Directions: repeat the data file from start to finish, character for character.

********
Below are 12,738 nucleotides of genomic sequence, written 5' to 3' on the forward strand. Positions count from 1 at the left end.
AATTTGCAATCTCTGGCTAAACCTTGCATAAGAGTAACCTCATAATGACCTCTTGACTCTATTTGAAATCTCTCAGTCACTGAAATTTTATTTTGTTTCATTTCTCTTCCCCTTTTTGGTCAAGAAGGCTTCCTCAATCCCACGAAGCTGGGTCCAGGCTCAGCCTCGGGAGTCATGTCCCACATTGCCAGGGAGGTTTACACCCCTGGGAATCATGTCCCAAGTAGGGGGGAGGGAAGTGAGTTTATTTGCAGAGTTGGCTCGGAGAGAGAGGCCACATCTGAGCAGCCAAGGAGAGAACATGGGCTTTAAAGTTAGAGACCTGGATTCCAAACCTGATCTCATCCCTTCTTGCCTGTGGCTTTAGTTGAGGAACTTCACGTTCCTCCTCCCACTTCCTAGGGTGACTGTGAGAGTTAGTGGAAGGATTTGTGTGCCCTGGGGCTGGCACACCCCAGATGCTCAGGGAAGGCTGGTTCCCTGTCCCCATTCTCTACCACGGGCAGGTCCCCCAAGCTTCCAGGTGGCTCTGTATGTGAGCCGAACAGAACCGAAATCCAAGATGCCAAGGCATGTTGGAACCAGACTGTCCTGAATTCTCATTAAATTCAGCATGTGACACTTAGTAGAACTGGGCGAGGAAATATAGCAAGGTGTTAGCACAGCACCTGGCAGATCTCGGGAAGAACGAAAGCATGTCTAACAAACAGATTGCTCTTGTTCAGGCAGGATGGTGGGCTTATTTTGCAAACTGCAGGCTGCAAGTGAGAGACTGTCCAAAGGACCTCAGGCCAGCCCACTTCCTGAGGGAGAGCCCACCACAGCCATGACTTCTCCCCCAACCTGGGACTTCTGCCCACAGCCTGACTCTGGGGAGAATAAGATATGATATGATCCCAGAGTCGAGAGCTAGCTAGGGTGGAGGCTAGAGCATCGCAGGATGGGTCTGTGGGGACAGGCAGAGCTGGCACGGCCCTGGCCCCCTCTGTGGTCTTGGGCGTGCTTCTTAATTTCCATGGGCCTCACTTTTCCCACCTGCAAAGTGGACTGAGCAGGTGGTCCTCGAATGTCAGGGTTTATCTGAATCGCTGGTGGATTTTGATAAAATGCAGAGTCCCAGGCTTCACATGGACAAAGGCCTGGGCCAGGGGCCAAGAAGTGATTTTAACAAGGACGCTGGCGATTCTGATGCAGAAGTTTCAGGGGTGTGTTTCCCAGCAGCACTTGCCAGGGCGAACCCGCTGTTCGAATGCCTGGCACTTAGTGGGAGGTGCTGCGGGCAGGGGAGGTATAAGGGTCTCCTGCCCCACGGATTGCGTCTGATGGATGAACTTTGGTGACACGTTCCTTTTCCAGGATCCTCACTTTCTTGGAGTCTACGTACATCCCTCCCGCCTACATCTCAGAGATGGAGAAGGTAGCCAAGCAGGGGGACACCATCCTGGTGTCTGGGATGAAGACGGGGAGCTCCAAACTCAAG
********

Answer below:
Below are 12,738 nucleotides of genomic sequence, written 5' to 3' on the forward strand. Positions count from 1 at the left end.
AATTTGCAATCTCTGGCTAAACCTTGCATAAGAGTAACCTCATAATGACCTCTTGACTCTATTTGAAATCTCTCAGTCACTGAAATTTTATTTTGTTTCATTTCTCTTCCCCTTTTTGGTCAAGAAGGCTTCCTCAATCCCACGAAGCTGGGTCCAGGCTCAGCCTCGGGAGTCATGTCCCACATTGCCAGGGAGGTTTACACCCCTGGGAATCATGTCCCAAGTAGGGGGGAGGGAAGTGAGTTTATTTGCAGAGTTGGCTCGGAGAGAGAGGCCACATCTGAGCAGCCAAGGAGAGAACATGGGCTTTAAAGTTAGAGACCTGGATTCCAAACCTGATCTCATCCCTTCTTGCCTGTGGCTTTAGTTGAGGAACTTCACGTTCCTCCTCCCACTTCCTAGGGTGACTGTGAGAGTTAGTGGAAGGATTTGTGTGCCCTGGGGCTGGCACACCCCAGATGCTCAGGGAAGGCTGGTTCCCTGTCCCCATTCTCTACCACGGGCAGGTCCCCCAAGCTTCCAGGTGGCTCTGTATGTGAGCCGAACAGAACCGAAATCCAAGATGCCAAGGCATGTTGGAACCAGACTGTCCTGAATTCTCATTAAATTCAGCATGTGACACTTAGTAGAACTGGGCGAGGAAATATAGCAAGGTGTTAGCACAGCACCTGGCAGATCTCGGGAAGAACGAAAGCATGTCTAACAAACAGATTGCTCTTGTTCAGGCAGGATGGTGGGCTTATTTTGCAAACTGCAGGCTGCAAGTGAGAGACTGTCCAAAGGACCTCAGGCCAGCCCACTTCCTGAGGGAGAGCCCACCACAGCCATGACTTCTCCCCCAACCTGGGACTTCTGCCCACAGCCTGACTCTGGGGAGAATAAGATATGATATGATCCCAGAGTCGAGAGCTAGCTAGGGTGGAGGCTAGAGCATCGCAGGATGGGTCTGTGGGGACAGGCAGAGCTGGCACGGCCCTGGCCCCCTCTGTGGTCTTGGGCGTGCTTCTTAATTTCCATGGGCCTCACTTTTCCCACCTGCAAAGTGGACTGAGCAGGTGGTCCTCGAATGTCAGGGTTTATCTGAATCGCTGGTGGATTTTGATAAAATGCAGAGTCCCAGGCTTCACATGGACAAAGGCCTGGGCCAGGGGCCAAGAAGTGATTTTAACAAGGACGCTGGCGATTCTGATGCAGAAGTTTCAGGGGTGTGTTTCCCAGCAGCACTTGCCAGGGCGAACCCGCTGTTCGAATGCCTGGCACTTAGTGGGAGGTGCTGCGGGCAGGGGAGGTATAAGGGTCTCCTGCCCCACGGATTGCGTCTGATGGATGAACTTTGGTGACACGTTCCTTTTCCAGGATCCTCACTTTCTTGGAGTCTACGTACATCCCTCCCGCCTACATCTCAGAGATGGAGAAGGTAGCCAAGCAGGGGGACACCATCCTGGTGTCTGGGATGAAGACGGGGAGCTCCAAACTCAAG